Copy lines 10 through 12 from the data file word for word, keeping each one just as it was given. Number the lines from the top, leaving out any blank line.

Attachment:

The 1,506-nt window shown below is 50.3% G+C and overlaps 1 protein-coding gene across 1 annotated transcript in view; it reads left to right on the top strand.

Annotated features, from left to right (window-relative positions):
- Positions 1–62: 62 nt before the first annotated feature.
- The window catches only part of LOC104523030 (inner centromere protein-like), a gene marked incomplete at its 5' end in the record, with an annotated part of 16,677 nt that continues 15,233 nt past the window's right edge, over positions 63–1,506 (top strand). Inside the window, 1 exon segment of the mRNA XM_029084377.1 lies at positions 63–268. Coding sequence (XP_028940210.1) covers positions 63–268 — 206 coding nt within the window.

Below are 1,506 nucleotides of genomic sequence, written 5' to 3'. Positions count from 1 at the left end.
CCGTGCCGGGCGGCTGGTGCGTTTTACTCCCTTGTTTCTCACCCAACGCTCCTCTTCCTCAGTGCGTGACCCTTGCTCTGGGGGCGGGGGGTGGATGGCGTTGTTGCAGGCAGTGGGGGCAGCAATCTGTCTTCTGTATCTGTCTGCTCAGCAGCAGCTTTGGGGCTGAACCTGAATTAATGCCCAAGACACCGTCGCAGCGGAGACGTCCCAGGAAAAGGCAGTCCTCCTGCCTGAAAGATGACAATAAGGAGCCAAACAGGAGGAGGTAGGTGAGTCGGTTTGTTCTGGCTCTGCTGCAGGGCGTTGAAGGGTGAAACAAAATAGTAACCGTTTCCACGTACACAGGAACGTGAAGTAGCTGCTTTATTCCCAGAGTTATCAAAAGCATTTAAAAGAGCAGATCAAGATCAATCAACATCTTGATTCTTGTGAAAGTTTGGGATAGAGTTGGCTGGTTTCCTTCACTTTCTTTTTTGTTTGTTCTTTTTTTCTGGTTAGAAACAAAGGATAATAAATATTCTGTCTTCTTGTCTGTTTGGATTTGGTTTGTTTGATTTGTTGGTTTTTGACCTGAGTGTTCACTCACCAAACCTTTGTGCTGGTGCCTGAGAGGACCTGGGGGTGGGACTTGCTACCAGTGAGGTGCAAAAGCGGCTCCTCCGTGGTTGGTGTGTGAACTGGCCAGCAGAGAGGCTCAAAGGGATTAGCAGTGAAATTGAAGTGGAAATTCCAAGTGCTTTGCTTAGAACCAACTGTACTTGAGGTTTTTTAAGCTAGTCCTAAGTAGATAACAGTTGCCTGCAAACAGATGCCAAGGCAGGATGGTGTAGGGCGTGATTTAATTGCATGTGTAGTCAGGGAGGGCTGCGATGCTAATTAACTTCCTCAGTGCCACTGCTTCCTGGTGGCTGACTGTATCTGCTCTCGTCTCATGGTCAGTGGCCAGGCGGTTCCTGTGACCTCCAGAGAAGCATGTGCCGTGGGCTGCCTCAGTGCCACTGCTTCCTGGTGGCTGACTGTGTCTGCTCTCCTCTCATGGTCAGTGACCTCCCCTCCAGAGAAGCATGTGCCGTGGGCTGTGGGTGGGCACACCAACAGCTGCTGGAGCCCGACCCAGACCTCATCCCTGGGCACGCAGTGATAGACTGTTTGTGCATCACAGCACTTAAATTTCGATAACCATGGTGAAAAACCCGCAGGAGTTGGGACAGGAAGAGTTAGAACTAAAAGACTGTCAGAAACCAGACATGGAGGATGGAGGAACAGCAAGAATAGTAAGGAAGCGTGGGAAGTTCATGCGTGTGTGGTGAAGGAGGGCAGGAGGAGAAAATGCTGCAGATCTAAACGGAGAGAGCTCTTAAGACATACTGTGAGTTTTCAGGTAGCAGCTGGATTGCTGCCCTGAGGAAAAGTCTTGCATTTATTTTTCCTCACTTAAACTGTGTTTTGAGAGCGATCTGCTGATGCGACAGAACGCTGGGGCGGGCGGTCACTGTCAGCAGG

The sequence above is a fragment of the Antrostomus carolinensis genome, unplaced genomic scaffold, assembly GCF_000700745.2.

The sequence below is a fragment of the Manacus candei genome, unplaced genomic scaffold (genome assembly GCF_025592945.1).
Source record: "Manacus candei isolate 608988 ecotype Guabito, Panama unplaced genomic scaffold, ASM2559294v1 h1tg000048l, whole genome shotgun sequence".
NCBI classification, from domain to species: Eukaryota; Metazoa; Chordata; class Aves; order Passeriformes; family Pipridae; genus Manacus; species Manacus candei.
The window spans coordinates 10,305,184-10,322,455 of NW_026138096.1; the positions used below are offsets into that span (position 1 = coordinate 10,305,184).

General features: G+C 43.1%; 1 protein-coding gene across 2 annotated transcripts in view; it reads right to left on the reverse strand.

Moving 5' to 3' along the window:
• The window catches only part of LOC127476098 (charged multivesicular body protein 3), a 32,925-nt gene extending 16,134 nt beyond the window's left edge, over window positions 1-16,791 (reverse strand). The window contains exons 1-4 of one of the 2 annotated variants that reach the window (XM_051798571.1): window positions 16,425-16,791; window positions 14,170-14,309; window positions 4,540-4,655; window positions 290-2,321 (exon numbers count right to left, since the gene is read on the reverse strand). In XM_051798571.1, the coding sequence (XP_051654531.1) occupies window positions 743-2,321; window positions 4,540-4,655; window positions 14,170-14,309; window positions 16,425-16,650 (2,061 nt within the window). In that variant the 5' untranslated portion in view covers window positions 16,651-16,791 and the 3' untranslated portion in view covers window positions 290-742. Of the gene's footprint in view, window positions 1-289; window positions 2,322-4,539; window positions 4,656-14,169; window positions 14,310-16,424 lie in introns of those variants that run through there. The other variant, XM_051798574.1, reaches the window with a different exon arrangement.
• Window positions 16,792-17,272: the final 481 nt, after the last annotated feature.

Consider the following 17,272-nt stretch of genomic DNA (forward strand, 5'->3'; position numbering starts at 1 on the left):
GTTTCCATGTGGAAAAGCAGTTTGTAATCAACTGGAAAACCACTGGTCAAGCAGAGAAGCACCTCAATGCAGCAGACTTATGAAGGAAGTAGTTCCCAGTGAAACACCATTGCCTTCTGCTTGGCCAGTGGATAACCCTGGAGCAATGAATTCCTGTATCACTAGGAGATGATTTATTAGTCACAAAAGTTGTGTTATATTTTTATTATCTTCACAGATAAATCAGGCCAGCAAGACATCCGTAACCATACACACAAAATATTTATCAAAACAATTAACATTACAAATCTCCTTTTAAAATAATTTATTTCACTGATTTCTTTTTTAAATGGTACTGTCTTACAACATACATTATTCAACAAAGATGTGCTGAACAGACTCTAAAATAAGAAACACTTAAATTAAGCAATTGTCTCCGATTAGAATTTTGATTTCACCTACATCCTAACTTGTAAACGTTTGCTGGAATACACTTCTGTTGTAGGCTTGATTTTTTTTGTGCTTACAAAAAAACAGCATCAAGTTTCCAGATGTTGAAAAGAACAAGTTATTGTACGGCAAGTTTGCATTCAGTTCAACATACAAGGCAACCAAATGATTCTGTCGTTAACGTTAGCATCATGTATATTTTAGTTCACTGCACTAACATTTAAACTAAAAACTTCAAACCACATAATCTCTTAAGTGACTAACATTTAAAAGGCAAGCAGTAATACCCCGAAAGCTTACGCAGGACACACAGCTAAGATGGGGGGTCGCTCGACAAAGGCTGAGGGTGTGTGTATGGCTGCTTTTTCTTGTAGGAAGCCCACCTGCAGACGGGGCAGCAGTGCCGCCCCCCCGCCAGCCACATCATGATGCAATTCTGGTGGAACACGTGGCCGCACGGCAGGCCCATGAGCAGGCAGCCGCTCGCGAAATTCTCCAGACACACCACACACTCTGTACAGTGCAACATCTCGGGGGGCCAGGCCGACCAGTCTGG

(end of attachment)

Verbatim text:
NCBI classification, from domain to species: Eukaryota; Metazoa; Chordata; class Aves; order Passeriformes; family Pipridae; genus Manacus; species Manacus candei.
The window spans coordinates 10,305,184-10,322,455 of NW_026138096.1; the positions used below are offsets into that span (position 1 = coordinate 10,305,184).

General features: G+C 43.1%; 1 protein-coding gene across 2 annotated transcripts in view; it reads right to left on the reverse strand.